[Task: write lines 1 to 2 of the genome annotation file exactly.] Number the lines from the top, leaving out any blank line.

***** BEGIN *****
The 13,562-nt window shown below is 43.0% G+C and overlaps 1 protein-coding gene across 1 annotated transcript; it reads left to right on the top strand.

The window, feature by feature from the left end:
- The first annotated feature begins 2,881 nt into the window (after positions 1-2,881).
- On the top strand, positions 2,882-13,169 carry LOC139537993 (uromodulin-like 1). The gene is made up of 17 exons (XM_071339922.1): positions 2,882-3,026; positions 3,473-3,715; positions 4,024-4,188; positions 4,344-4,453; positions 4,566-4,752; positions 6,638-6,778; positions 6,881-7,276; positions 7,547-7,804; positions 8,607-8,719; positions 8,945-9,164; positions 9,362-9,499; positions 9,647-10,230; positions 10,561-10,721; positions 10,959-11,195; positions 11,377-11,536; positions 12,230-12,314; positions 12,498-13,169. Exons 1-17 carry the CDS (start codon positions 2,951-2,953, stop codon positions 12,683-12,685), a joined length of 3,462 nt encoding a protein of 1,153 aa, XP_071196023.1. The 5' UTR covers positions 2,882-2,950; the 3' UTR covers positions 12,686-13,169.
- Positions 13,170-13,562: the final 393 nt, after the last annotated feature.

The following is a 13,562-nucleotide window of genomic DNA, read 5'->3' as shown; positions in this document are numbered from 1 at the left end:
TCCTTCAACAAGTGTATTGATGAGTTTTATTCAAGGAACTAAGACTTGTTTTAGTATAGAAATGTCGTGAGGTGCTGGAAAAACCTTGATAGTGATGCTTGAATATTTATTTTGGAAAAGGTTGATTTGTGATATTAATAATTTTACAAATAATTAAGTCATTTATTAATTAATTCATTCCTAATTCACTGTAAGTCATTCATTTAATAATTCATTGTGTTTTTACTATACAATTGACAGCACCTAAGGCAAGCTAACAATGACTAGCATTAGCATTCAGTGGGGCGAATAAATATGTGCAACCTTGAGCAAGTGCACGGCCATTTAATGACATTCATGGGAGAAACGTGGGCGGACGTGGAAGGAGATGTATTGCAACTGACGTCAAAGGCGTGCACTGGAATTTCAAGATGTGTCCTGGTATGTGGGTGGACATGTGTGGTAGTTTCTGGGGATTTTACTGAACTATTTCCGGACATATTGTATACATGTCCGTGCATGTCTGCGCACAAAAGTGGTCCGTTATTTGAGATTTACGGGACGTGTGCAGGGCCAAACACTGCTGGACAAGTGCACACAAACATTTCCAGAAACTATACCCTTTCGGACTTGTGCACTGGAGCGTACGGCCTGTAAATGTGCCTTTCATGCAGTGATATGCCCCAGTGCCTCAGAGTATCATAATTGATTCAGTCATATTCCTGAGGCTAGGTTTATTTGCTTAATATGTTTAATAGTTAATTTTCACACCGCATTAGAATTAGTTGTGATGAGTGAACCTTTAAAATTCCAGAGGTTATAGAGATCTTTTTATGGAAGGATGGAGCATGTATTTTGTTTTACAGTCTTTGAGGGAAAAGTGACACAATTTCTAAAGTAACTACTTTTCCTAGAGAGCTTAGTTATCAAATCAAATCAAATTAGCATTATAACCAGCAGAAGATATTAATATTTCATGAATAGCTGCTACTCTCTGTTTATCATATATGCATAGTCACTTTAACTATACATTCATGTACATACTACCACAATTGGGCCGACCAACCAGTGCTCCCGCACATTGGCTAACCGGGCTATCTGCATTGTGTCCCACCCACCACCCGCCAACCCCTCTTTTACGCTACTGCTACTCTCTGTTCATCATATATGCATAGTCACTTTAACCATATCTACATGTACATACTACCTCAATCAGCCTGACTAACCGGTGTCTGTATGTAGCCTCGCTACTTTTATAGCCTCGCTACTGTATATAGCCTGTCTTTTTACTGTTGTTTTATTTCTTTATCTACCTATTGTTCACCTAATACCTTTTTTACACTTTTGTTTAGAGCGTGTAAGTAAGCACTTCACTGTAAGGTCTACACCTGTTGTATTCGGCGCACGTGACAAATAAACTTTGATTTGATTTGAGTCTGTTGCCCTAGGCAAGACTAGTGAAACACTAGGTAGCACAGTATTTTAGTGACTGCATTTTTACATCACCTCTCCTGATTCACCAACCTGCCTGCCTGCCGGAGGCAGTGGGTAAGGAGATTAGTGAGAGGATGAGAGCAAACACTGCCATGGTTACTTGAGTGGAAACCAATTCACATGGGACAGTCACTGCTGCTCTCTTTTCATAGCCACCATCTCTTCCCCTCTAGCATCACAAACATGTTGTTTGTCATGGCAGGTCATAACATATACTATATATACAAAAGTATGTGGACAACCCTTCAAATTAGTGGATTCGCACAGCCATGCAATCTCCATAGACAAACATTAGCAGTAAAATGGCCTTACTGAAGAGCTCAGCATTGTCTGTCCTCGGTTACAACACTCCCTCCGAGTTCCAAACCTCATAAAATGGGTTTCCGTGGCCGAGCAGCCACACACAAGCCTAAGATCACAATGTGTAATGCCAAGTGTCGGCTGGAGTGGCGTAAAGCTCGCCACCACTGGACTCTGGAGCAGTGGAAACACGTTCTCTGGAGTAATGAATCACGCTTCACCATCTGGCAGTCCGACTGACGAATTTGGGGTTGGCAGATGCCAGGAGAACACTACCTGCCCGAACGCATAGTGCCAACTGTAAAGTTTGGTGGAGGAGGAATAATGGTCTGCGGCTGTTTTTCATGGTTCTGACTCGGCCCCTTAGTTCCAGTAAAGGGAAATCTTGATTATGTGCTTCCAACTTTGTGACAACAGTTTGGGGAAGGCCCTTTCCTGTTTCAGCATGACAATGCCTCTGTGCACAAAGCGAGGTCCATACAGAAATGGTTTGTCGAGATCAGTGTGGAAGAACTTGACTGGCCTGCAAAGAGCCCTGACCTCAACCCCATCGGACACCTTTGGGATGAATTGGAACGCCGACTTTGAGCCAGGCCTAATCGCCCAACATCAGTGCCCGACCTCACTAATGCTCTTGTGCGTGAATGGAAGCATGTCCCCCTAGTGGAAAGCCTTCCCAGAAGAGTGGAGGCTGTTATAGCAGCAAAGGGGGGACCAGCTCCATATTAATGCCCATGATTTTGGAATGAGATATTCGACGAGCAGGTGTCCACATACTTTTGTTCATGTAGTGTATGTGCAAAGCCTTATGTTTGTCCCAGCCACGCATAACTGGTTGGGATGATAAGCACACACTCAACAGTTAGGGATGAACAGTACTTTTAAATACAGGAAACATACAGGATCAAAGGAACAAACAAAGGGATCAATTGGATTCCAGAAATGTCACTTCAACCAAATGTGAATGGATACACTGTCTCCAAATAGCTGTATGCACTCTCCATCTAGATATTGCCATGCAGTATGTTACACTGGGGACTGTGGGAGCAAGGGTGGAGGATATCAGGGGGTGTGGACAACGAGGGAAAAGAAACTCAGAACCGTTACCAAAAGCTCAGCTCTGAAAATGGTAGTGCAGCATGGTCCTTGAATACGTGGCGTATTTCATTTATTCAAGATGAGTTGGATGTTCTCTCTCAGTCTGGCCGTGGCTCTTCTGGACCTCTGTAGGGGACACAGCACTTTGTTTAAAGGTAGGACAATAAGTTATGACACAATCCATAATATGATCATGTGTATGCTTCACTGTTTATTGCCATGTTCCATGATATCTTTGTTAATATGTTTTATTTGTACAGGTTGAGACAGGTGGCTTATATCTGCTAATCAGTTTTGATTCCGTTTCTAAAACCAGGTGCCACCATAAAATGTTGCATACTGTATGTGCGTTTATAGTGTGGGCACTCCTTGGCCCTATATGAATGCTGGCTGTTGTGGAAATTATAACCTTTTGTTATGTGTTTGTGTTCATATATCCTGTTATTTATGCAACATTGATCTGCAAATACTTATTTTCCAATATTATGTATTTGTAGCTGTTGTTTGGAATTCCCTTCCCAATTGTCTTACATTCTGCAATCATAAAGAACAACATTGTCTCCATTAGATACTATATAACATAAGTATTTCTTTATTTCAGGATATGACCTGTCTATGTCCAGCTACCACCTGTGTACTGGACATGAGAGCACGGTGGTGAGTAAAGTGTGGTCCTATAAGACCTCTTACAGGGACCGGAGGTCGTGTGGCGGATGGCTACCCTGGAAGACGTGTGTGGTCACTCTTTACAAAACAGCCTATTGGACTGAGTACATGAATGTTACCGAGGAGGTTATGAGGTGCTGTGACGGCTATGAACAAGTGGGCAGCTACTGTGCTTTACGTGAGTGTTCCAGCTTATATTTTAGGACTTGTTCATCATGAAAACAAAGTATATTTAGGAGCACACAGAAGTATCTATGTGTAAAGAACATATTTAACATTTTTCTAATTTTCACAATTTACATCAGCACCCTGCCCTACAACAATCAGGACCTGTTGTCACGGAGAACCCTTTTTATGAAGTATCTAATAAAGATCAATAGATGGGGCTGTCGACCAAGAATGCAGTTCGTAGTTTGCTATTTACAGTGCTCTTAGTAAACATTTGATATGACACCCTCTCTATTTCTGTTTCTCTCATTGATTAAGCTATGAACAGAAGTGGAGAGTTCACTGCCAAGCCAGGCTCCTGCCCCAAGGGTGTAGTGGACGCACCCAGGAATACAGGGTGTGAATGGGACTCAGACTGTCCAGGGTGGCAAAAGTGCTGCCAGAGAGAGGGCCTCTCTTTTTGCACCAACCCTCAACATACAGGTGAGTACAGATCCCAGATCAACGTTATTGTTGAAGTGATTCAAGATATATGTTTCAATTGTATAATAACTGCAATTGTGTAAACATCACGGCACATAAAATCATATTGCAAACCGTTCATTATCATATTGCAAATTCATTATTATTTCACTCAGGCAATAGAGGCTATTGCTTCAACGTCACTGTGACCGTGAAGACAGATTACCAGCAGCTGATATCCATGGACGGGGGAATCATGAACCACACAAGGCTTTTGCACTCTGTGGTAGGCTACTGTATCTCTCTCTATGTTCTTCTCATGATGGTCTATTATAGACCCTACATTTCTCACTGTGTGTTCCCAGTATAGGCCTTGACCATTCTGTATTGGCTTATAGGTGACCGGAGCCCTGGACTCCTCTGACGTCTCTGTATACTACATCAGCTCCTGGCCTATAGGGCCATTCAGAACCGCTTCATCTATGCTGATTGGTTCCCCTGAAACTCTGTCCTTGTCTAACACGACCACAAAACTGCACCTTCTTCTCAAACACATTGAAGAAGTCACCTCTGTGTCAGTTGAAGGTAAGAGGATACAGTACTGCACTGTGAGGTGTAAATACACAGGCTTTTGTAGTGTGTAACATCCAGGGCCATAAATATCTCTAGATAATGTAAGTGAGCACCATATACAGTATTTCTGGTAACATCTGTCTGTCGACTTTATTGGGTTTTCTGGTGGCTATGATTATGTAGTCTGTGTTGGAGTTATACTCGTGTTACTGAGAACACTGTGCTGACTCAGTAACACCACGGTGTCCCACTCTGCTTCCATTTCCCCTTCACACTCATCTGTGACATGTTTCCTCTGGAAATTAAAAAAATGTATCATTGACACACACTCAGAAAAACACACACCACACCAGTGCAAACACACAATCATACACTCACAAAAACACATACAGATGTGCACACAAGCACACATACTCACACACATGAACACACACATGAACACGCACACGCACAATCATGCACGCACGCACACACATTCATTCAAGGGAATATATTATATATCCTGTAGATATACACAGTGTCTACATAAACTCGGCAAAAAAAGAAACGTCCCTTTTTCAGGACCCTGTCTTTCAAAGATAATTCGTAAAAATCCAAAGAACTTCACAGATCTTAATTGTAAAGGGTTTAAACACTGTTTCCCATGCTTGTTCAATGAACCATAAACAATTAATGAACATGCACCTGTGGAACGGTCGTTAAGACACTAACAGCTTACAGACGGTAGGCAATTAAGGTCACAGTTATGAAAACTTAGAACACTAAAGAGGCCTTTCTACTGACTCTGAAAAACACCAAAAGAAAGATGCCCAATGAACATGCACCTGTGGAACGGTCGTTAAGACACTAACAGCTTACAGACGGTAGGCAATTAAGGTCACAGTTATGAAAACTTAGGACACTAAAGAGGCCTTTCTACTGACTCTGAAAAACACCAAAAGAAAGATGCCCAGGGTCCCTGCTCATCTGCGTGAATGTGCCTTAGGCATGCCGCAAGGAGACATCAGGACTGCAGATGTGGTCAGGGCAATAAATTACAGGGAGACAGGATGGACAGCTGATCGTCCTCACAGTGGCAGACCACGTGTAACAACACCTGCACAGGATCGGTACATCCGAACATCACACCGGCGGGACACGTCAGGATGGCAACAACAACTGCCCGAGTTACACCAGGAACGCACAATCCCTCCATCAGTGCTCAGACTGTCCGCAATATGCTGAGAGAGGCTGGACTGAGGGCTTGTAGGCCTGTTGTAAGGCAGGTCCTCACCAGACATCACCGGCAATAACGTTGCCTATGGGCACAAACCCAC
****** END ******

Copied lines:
The 13,562-nt window shown below is 43.0% G+C and overlaps 1 protein-coding gene across 1 annotated transcript; it reads left to right on the top strand.

The window, feature by feature from the left end: